UK staycation roulette has left holidaymakers raving or wild
It’s never ideal when your big family break is in the headlines.
I was making breakfast for my two year old outside our bell tent at Cloud Nine Glamping in Dorset in July – as a friend texted me asking if I had seen the story.
Cloud Nine has two other locations, in Norfolk and the Cotswolds, and holidaymakers have reportedly been furious – offering everything from pint-price food (£ 6.50), to dirty showers and lack of activities .
Some who had paid £ 2,000 for a three-night stay felt they had been misled by the brilliant pictures on the website.
Although my stay was nothing so bad, I felt they were right. Cloud Nine just didn’t live up to the hype.
The ‘family rave’, an extra £ 10, was a small tent with a bubble machine, flashing light and speaker.
One DIY session for making natural wreaths – an additional £ 10 – involved gluing a few feathers onto a cardboard wreath and coloring it with crayons.
We had planned to rent bikes but there was no child seat available.
Perhaps most disappointing of all was the fun fair which required you to buy tickets in advance, but which closed several hours earlier because it was “too quiet”, despite families with tokens in hand who wanted to do so. caroussels.
We made the most of it, exploring the surrounding woods, relaxing by our tent and heading to nearby Bournemouth beach. And the vacation had other benefits as well.
The luxury tents – ours cost £ 850 for four midweek nights – were huge, with comfy beds, good dishes, power outlets, your own gate and a fire pit.
The sit down restaurant was awesome, overlooking the lake – and the campsite setting, in the grounds of St Giles House, Wimborne, was beautiful.
Most of the staff were friendly, and since the negative headlines there have been changes across all Cloud Nine sites – more activities and staff, and better food.
Suzanne Bayliss, Director of Cloud Nine Glamping, said: “During the first two weeks of operation, we encountered some unexpected operational issues which, despite the team’s best efforts, had an impact on the experience of some guests.
“I am so sorry that some did not receive the exceptional experience that we are proud to offer.
“By listening to our customers, we were able to quickly improve our on-site facilities and deliver the family vacation experience we wanted for the rest of the season. “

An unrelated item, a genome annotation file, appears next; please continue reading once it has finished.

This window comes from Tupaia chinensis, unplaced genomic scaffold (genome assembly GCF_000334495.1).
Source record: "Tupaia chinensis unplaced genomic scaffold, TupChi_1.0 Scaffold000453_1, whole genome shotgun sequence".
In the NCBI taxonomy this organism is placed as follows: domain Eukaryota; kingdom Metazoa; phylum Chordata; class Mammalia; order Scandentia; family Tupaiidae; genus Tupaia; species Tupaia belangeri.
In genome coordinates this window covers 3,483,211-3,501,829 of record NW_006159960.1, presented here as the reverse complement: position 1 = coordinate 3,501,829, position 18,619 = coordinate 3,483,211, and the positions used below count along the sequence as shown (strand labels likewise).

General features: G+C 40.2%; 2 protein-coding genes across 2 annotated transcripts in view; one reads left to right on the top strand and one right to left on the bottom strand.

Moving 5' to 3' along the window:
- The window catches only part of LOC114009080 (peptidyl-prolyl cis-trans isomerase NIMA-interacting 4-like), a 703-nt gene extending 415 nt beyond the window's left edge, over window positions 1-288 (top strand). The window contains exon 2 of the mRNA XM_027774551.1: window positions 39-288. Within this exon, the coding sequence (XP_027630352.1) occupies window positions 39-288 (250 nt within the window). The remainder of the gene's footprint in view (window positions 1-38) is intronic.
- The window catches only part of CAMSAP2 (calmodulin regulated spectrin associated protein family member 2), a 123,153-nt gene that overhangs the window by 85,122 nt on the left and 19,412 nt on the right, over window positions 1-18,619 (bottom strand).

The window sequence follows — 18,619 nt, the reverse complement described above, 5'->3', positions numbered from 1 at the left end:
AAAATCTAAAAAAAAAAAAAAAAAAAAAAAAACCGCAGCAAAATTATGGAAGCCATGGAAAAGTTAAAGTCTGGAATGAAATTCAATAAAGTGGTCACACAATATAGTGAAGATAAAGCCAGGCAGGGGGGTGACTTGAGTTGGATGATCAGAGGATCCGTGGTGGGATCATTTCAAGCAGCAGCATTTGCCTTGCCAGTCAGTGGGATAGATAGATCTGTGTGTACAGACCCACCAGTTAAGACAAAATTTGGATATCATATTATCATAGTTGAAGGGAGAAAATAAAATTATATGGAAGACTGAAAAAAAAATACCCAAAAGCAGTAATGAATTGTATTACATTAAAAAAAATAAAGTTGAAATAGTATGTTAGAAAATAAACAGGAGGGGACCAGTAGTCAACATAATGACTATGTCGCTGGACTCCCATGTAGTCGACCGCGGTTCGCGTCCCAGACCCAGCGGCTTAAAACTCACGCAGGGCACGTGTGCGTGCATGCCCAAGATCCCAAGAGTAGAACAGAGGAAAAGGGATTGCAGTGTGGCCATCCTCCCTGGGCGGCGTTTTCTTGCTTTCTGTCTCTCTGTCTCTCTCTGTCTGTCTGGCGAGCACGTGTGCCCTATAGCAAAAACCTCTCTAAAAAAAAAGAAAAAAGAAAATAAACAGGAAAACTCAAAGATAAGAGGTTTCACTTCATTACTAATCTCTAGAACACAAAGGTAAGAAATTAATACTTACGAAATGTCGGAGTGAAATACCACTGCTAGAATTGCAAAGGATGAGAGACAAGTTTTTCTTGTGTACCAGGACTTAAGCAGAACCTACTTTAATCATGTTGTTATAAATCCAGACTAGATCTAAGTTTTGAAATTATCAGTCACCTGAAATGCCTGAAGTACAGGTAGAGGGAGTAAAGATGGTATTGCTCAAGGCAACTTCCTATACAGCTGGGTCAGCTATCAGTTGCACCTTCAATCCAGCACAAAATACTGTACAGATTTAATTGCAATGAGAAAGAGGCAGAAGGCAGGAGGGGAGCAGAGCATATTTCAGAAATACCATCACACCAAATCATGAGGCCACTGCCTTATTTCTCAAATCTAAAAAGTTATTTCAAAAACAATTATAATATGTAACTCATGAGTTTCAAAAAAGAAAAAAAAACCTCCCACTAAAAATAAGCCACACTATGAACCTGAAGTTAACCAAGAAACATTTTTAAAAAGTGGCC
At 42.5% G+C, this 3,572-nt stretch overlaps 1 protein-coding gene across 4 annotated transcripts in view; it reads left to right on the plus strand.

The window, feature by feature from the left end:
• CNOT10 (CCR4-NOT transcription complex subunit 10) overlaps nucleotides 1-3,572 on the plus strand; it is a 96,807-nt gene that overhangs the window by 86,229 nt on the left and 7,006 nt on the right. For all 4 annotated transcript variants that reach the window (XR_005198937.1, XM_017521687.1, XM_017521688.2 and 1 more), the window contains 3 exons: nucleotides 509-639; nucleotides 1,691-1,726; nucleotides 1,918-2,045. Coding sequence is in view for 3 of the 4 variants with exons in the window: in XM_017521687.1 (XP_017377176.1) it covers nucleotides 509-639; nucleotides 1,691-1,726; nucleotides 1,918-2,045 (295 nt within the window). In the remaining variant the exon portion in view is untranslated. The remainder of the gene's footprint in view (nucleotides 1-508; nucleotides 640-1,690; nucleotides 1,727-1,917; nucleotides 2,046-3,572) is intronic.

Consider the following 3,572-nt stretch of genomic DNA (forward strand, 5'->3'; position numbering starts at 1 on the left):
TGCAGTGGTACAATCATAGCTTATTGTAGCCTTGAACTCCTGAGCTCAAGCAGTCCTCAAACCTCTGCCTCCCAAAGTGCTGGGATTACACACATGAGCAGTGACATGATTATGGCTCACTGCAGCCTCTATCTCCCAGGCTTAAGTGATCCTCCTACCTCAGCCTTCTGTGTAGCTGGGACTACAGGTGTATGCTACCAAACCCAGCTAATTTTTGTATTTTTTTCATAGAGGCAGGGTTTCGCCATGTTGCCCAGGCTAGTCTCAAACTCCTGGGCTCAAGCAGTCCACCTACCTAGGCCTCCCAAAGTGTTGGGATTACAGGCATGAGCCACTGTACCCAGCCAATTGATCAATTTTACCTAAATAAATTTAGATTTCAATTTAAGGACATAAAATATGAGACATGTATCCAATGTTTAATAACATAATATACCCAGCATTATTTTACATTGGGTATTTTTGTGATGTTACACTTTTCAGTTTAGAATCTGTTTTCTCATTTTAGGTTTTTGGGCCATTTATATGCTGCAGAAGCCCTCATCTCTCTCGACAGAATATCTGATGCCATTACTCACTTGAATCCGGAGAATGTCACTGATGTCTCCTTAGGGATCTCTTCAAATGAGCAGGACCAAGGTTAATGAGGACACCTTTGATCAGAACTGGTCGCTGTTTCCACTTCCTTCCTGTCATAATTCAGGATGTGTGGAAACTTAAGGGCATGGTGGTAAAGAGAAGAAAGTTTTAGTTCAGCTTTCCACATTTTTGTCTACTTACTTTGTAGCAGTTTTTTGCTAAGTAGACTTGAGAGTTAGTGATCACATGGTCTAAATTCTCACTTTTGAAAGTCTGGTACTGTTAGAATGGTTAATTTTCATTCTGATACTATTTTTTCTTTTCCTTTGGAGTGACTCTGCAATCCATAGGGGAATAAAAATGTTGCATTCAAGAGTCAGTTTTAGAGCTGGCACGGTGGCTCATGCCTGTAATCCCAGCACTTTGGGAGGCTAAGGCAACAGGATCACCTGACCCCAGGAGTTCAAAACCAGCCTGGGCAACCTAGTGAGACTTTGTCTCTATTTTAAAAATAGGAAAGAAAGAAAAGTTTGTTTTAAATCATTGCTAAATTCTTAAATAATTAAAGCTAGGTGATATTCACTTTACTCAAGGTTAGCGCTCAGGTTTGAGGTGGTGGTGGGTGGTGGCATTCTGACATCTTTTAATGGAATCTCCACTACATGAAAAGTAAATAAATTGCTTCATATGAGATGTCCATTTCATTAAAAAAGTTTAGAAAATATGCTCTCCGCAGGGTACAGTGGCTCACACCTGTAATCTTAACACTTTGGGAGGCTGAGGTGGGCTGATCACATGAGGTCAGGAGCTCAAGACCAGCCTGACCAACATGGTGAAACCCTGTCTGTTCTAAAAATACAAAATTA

We left thinking our break could have been better but still managed to have a great time.
And I know we’re not the only ones experiencing this kind of vacation emotion lately – 2021 has been the year of vacation roulette, with vacationers coming home raging or raging.
While many have discovered or rediscovered the love of the countryside or quaint coastal towns, others have felt unwanted, uncomfortable or wronged.
The holidays required optimism because the sun did not play ball. Unless you’ve been lucky enough to leave in one of the roughly three sunny weeks since May, chances are you’ve eaten fish and chips under a cloud – or in the rain.
Some vacations respond to it better than others.
I went to a Haven Park in Norfolk and he threw it out but thanks to all the indoor activities we still had a great time. But it was much harder to stay faster on our RV trip down the Suffolk coast during the endless downpours.
Weather has been only part of the battle this summer, as staff and food shortages at many tourist hot spots have left hotel companies struggling to cope.
The pingemia and the loss of seasonal workers in their home countries due to Covid and Brexit have resulted in reduced staffing.
Many companies have risen to the challenge admirably – from pubs hiring vans to collect beer when the shortage of truck drivers threatened to dry them up, workers sporting brave smiles while maintaining campsites in torrential rain and others. putting in incredibly long hours to cover absent colleagues.
Some have used the red tape associated with pop-up campsites to start successful businesses, doing all they can to impress guests.
But there are many who have given the impression that they are doing customers a favor by taking their hard-earned money.
Residents of some holiday towns have expressed dislike of visitors, with anti-tourist graffiti even popping up in Cornwall.
And all this for visitors by paying astronomical prices for accommodation.
This summer, record demand has led holiday parks to charge over £ 3,000 for a week in a caravan, and holiday home prices have been even higher.
The British coastline, national parks, culture and history are all huge draws and many have enjoyed them this year.
This summer I had the chance to swim in nature every morning on a relaxing week in Cornwall despite the rain, drink pints of local beer in lovely pubs, eat hot pies on deserted beaches and strolling through the peaceful English countryside we rarely saw another person.
But there are others who will have felt skinned by their stay and who will look forward to a fortnight in Spain next year.